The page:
Monday, 3 June 2013

Fighter pilots

We have in the Central City Library an old but most gorgeous book that I would love to have a copy of. 'Pilots of Fighter Command' (1942) is a book of 64 charcoal portraits of fighter pilots drawn by Cuthbert Orde, an artist and WW1 pilot.

Over a one year period in 1941,  Orde spent time living on RAF bases to draw pictures of the men who would become known as the “Few” -  the airmen of the RAF who flew in the Battle of Britain. The term had come from Winston Churchill’s phrase "Never, in the field of human conflict, was so much owed by so many to so few" and as Orde wrote:  “I went off to find myself in the middle of  a world that was the talk of the world.”

As well as the portraits themselves, the book includes Orde's thoughts on the pilots and gives an account of life on a fighter station during the Battle of Britain – “ordinary chaps doing an extraordinary thing.”

Ref: Bendan 'Paddy' Finucane, from 'Pilots of Fighter Command, by Cuthbert Order, 1942
I was immediately struck (a tad infatuated actually) with the portrait of Max Aitken.  a pilot in the  601 squadron of “well to do young men who flew, drove fast cars, and ski-ed with great zest...”. Intrigued, it turns out Max was in fact the son of Lord Beaverbrook, and later went on to become a media baron and British politician. Interestingly, while showing a colleague his picture, it turns out her grandfather had worked for the Atikens in England during the war, thought highly of them, and had named one of his sons, Max.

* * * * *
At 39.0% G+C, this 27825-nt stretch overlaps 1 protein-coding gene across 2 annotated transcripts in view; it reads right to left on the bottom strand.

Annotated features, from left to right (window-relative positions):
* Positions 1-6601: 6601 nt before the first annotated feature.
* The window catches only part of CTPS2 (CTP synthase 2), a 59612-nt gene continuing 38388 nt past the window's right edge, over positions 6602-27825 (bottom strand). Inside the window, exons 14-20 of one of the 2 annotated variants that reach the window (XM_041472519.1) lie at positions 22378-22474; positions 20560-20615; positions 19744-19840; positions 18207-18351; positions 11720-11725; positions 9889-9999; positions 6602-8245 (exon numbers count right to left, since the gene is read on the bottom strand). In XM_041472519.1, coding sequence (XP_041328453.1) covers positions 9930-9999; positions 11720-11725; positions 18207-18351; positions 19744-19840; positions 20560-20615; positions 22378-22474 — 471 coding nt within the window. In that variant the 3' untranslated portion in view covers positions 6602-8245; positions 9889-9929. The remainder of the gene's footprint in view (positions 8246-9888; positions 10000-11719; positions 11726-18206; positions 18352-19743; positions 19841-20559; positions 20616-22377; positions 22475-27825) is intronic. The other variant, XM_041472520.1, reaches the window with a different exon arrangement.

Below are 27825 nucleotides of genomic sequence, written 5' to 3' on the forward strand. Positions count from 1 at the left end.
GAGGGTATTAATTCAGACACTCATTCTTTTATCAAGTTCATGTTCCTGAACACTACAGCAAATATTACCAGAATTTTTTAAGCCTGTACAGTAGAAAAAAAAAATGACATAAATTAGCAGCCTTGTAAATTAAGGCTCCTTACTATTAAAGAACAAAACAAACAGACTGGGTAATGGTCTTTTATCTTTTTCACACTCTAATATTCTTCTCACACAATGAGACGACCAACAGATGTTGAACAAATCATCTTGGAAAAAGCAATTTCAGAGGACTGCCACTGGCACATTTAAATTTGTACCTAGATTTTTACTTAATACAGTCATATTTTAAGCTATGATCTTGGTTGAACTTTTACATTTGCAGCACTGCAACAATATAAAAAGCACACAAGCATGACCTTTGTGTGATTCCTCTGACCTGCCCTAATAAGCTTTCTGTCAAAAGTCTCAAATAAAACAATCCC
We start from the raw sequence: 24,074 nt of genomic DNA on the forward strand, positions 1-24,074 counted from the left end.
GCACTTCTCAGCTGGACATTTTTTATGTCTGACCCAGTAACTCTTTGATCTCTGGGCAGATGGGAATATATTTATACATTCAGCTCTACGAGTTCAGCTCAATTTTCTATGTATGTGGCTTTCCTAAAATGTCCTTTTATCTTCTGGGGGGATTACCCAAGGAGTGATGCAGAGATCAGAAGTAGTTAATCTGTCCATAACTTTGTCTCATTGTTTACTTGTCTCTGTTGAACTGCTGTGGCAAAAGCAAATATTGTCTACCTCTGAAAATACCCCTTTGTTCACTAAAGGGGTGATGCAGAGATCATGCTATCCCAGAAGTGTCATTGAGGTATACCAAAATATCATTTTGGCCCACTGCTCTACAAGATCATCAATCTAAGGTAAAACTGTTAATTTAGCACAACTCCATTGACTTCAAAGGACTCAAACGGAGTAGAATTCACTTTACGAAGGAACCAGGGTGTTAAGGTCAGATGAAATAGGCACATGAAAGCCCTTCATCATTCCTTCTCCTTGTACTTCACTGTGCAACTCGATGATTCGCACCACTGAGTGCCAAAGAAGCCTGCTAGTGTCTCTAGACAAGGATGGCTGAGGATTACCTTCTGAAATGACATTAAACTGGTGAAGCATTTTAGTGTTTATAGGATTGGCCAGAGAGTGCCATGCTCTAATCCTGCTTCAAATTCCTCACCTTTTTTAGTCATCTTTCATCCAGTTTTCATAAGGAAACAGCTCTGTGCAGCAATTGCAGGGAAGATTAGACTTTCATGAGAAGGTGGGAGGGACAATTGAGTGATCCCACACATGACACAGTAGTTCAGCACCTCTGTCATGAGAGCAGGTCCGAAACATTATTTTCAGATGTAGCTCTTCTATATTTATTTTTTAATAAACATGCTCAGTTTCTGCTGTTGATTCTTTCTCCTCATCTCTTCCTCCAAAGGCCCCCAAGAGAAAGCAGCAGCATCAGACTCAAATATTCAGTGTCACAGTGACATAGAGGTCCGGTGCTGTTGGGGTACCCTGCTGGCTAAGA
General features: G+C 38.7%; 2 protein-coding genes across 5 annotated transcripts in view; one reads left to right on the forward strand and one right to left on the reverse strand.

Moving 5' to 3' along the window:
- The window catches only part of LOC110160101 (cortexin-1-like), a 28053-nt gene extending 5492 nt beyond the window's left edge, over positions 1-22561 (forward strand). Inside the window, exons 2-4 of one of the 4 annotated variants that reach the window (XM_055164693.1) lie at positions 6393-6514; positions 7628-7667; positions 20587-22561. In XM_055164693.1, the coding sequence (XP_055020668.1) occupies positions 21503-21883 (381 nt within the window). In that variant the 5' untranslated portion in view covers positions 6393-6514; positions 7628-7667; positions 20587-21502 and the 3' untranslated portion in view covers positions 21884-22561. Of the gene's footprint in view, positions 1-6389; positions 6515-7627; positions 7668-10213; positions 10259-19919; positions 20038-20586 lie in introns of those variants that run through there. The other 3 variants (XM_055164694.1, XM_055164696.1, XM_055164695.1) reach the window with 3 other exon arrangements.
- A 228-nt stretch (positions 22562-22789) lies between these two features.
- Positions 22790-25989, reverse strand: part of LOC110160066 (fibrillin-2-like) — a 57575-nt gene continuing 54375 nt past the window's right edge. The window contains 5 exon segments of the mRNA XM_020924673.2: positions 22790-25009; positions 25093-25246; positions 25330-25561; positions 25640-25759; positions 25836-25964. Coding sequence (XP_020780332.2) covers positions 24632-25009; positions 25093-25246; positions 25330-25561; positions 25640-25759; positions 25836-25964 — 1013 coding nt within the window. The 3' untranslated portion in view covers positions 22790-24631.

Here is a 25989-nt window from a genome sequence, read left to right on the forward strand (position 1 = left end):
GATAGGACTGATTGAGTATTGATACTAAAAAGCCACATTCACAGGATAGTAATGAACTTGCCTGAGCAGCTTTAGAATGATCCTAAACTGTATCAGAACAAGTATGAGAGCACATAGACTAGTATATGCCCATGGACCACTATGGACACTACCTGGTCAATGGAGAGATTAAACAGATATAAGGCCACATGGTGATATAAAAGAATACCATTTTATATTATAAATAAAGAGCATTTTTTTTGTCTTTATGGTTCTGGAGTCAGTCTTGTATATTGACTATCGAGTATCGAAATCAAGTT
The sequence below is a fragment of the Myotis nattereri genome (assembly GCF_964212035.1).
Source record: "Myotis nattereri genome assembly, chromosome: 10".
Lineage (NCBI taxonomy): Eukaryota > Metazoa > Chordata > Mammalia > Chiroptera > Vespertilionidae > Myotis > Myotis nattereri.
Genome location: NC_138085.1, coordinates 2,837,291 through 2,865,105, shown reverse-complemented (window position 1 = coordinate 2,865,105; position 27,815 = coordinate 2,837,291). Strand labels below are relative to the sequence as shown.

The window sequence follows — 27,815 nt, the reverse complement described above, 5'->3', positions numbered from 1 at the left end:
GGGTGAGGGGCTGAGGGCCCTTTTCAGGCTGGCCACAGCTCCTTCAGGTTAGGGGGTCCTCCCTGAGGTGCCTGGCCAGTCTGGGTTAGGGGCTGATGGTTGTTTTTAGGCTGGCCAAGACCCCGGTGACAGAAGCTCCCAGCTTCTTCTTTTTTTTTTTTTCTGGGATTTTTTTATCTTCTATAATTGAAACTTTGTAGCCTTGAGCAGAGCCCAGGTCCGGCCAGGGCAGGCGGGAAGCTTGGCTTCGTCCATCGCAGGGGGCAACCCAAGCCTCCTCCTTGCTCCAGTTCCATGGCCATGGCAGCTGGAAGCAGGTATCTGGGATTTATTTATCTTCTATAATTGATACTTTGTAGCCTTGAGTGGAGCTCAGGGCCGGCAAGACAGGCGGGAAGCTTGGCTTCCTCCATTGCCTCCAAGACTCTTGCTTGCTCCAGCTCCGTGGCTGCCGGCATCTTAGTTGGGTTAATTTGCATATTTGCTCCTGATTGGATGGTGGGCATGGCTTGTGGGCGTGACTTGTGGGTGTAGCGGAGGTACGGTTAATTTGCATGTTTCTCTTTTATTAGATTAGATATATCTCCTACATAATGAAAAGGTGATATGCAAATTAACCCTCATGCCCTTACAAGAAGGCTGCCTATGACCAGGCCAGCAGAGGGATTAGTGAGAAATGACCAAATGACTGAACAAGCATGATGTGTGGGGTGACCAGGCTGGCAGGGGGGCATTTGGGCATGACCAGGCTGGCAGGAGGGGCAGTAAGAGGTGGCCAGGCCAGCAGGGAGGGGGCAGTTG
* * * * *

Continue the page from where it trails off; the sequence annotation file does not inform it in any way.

Ref: Max Aitken (on left), from 'Pilots of Fighter Command, by Cuthbert Order, 1942
I searched for New Zealanders and found Kiwi fighter pilot, Al Deere. In his drawing, he looks a Colin Meades type of bloke. Orde said he was an All Black though I can find no mention of that anywhere else. He was described as “massive and rugged” and apparently needed little introduction as his adventures had been recounted in the press. Deere’s reputation was made in the Battle of Britain. Orde thought  Deere looked like the ace Irish fighter pilot  Brendan “Paddy” Finucane, another handsome chap drawn by Orde drew, who was killed shortly after in 1942. However he admits that “Others see no resemblance so perhaps I’m wrong.”

Ref: Al Deere (on left), from 'Pilots of Fighter Command, by Cuthbert Order, 1942
More information about Al Deere and other Kiwi pilots can be found in the book, 'A Clasp for a Few – New Zealanders with the Battle of Britain clasp' (1981) by  Kenneth G. Wynn. Tthe library also has a selection of heritage resources focused on Battle of Britain.

Author: Joanne Graves, Central Auckland Research Centre

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